MedTech CoRE Seed Project Process

Below is a full description of the Seed Project Process. For ease of reference please use the links below to jump to specific sections. A PDF version is also available for download here.

1. Overview of Seed Project Funding
2. Project Evaluation Criteria
3. Scoring Criteria
4. Call for Concepts and Expectations from Project Teams
5. Evaluation and Funding
6. Project Completion
7. Translate to CMDT
8. October 2019 RfP Round
Appendix I: Vision Mātauranga Supplementary Funding

1. Overview of Seed Project Funding

The MedTech CoRE seed funding is a mechanism to identify concepts that have the potential to become larger collaborative R&D or commercial projects between the partners of the CoRE /CMDT. The CoRE emphasises translational research and seed projects are expected to build on previously funded basic research to take it to the next stage of clinical validation and commercial translation. Inter-institutional collaborative behaviour is a strong push in the CoRE; all seed projects are expected to involve at least two partners from the CoRE/CMDT to contribute to this vision.

The MedTech CoRE Seed process is as outlined above. Two calls for proposals (RfP) in April and October will occur annually. The CoRE is seeking submissions for up to $62,000 per project (without GST) typically for a 12 month period. All funding must be used within New Zealand.

Projects will be contracted with the host organisation of the Seed Project Team Leader. The start date of projects is flexible but must be within 3 months of contracting. Projects funded in this round will have a hard end date of 31 December 2020.

Funded projects will be tracked and assessed against milestones and outcomes by the Theme and Platform leads over its duration. The CoRE advocates a fast-fail philosophy to ensure that we have a continuing pipeline of fresh ideas.

2. Project Evaluation Criteria

Projects need to meet the following criteria to be eligible for funding:

  • Fit into one or more of the Research Themes and/or Technology Platforms of the CoRE, but one Theme OR Platform should be the primary affiliation.

  • Must be national collaborations with at least one other research partner of the CoRE/CMDT (AUT, Callaghan Innovation, Universities of Auckland, Canterbury and Otago and Victoria University of Wellington).
    • Examples of acceptable collaborations: AUT+UoA, AUT+UoA + industry &/or DHB &/or non-CoRE university, UoO+UoC, CI+VUW
    • Examples of not acceptable collaborations: UoA Engineering + UoA Medical School + UoA Science, UoO (Otago) + UoO (Canterbury), UoA Engineering + UoA Medical School + industry.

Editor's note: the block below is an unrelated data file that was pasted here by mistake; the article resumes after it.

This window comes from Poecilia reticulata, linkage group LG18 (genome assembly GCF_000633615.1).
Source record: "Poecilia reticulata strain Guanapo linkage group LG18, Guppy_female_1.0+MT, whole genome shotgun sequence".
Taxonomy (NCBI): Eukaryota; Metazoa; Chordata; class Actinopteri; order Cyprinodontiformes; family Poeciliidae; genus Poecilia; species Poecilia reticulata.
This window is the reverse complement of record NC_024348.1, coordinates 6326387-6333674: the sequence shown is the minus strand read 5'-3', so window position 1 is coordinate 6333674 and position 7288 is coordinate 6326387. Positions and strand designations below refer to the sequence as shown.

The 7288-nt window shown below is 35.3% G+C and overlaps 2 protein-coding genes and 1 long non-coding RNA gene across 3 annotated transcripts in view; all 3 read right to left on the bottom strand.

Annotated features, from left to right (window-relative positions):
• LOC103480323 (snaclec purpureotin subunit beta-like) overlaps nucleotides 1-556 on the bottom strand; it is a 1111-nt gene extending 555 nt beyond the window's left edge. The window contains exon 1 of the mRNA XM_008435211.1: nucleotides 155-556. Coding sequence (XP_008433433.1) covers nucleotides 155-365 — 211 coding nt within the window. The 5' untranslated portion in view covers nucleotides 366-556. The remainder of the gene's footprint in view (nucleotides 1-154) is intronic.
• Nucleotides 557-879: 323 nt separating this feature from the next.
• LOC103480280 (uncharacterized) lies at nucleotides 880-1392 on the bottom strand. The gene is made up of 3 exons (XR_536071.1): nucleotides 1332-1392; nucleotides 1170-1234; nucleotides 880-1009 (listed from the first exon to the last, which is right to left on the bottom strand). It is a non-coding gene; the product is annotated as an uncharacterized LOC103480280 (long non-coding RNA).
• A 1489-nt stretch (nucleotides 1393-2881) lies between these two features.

• Potential to initiate a collaborative project that can grow into a substantial and more extensively funded project in medical technology including devices, software, diagnostics and tools, informatics, tissue engineering, imaging and medical design.

  • Clinical/end-user and /or commercial partnership links are strongly encouraged but not mandatory.
  • The inclusion of a Tech Transfer advisor on the team is desirable.
  • Total funding of $62K should cover project implementation ($50K), development of a Vision Mātauranga plan (see Appendix I below) in consultation with Māori groups ($10K) and a travel allocation for the team to fulfil project obligations ($2K).

3. Scoring Criteria

Some further guidelines and rules for the Seed Projects are as follows:

  • The investigators leading the project must be associated with the MedTech CoRE partner institutions. Contracting will be between the Host and the lead researcher’s institution, with that institution receiving and distributing any awarded funding.
  • An investigator may be named Seed Project Team Leader on one proposal only per RfP.
  • Flagship PIs who are named on a Seed project should be in a supporting role only. Clear reasons must be given as to why the proposed project is not being pursued via Flagship funding.
  • Graduate students can neither be AIs nor apply for funding as the MedTech management team feels that this would compromise their PhD project completion. This includes students who already have another degree.
  • Clarity is needed on the value of a collaboration and the role of the partner. This is to ensure that the proposed or existing collaboration is real. The CVs of participants from multiple institutions are requested.
  • A project aimed at saving healthcare costs is eligible. However, the proposal needs to discuss cost saving arguments, how the team would position the technology for uptake by the healthcare system and/or considerations on commercialisation.